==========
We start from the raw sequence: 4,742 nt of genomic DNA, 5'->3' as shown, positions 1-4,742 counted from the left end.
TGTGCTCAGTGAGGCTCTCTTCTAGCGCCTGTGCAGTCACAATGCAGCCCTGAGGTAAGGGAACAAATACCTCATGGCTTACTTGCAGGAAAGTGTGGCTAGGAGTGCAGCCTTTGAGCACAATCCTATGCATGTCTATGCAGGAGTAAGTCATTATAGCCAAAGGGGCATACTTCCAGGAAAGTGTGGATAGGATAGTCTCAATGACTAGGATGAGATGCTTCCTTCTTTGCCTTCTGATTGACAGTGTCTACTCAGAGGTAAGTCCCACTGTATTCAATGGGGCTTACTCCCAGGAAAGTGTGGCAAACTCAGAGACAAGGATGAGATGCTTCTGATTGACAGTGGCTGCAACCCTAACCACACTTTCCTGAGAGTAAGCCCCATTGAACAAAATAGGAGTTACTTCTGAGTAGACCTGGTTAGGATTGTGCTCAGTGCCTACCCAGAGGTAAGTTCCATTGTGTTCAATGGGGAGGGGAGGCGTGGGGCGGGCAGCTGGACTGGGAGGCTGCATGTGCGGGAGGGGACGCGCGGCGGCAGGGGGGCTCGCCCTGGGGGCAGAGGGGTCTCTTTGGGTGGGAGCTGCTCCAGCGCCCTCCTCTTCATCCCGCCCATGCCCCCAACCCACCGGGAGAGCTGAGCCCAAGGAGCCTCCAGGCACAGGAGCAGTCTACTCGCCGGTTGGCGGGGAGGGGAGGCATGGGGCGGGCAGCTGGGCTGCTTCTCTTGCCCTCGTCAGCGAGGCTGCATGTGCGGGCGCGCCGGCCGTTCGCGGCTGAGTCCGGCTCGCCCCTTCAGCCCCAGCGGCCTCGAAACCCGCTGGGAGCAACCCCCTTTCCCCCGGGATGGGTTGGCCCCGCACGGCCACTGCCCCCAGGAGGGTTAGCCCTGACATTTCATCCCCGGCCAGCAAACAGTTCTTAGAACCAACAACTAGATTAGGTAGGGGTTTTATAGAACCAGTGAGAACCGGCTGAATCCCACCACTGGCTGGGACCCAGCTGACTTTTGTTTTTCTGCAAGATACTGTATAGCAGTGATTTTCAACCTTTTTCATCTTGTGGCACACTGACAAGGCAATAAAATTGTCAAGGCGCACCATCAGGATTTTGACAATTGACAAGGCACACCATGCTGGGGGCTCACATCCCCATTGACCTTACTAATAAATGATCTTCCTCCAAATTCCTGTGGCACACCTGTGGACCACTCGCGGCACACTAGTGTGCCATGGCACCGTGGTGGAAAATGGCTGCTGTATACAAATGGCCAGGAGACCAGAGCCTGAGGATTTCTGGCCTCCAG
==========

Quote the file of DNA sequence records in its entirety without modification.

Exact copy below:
We start from the raw sequence: 4,742 nt of genomic DNA, 5'->3' as shown, positions 1-4,742 counted from the left end.
TGTGCTCAGTGAGGCTCTCTTCTAGCGCCTGTGCAGTCACAATGCAGCCCTGAGGTAAGGGAACAAATACCTCATGGCTTACTTGCAGGAAAGTGTGGCTAGGAGTGCAGCCTTTGAGCACAATCCTATGCATGTCTATGCAGGAGTAAGTCATTATAGCCAAAGGGGCATACTTCCAGGAAAGTGTGGATAGGATAGTCTCAATGACTAGGATGAGATGCTTCCTTCTTTGCCTTCTGATTGACAGTGTCTACTCAGAGGTAAGTCCCACTGTATTCAATGGGGCTTACTCCCAGGAAAGTGTGGCAAACTCAGAGACAAGGATGAGATGCTTCTGATTGACAGTGGCTGCAACCCTAACCACACTTTCCTGAGAGTAAGCCCCATTGAACAAAATAGGAGTTACTTCTGAGTAGACCTGGTTAGGATTGTGCTCAGTGCCTACCCAGAGGTAAGTTCCATTGTGTTCAATGGGGAGGGGAGGCGTGGGGCGGGCAGCTGGACTGGGAGGCTGCATGTGCGGGAGGGGACGCGCGGCGGCAGGGGGGCTCGCCCTGGGGGCAGAGGGGTCTCTTTGGGTGGGAGCTGCTCCAGCGCCCTCCTCTTCATCCCGCCCATGCCCCCAACCCACCGGGAGAGCTGAGCCCAAGGAGCCTCCAGGCACAGGAGCAGTCTACTCGCCGGTTGGCGGGGAGGGGAGGCATGGGGCGGGCAGCTGGGCTGCTTCTCTTGCCCTCGTCAGCGAGGCTGCATGTGCGGGCGCGCCGGCCGTTCGCGGCTGAGTCCGGCTCGCCCCTTCAGCCCCAGCGGCCTCGAAACCCGCTGGGAGCAACCCCCTTTCCCCCGGGATGGGTTGGCCCCGCACGGCCACTGCCCCCAGGAGGGTTAGCCCTGACATTTCATCCCCGGCCAGCAAACAGTTCTTAGAACCAACAACTAGATTAGGTAGGGGTTTTATAGAACCAGTGAGAACCGGCTGAATCCCACCACTGGCTGGGACCCAGCTGACTTTTGTTTTTCTGCAAGATACTGTATAGCAGTGATTTTCAACCTTTTTCATCTTGTGGCACACTGACAAGGCAATAAAATTGTCAAGGCGCACCATCAGGATTTTGACAATTGACAAGGCACACCATGCTGGGGGCTCACATCCCCATTGACCTTACTAATAAATGATCTTCCTCCAAATTCCTGTGGCACACCTGTGGACCACTCGCGGCACACTAGTGTGCCATGGCACCGTGGTGGAAAATGGCTGCTGTATACAAATGGCCAGGAGACCAGAGCCTGAGGATTTCTGGCCTCCAG